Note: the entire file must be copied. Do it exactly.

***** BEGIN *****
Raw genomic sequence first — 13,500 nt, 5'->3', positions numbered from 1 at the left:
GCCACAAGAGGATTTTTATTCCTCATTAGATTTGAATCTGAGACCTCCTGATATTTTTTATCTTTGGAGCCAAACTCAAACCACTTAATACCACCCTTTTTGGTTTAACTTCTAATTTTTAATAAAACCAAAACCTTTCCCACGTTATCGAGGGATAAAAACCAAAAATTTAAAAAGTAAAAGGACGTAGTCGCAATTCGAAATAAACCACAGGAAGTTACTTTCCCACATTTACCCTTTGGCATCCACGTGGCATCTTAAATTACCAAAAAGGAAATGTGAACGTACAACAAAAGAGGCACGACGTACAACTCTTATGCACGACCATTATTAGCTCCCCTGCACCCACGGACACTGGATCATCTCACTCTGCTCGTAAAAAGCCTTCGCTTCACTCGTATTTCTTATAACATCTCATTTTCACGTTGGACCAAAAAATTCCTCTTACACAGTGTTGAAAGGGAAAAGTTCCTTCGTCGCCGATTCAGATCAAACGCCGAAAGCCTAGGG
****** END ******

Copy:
Raw genomic sequence first — 13,500 nt, 5'->3', positions numbered from 1 at the left:
GCCACAAGAGGATTTTTATTCCTCATTAGATTTGAATCTGAGACCTCCTGATATTTTTTATCTTTGGAGCCAAACTCAAACCACTTAATACCACCCTTTTTGGTTTAACTTCTAATTTTTAATAAAACCAAAACCTTTCCCACGTTATCGAGGGATAAAAACCAAAAATTTAAAAAGTAAAAGGACGTAGTCGCAATTCGAAATAAACCACAGGAAGTTACTTTCCCACATTTACCCTTTGGCATCCACGTGGCATCTTAAATTACCAAAAAGGAAATGTGAACGTACAACAAAAGAGGCACGACGTACAACTCTTATGCACGACCATTATTAGCTCCCCTGCACCCACGGACACTGGATCATCTCACTCTGCTCGTAAAAAGCCTTCGCTTCACTCGTATTTCTTATAACATCTCATTTTCACGTTGGACCAAAAAATTCCTCTTACACAGTGTTGAAAGGGAAAAGTTCCTTCGTCGCCGATTCAGATCAAACGCCGAAAGCCTAGGG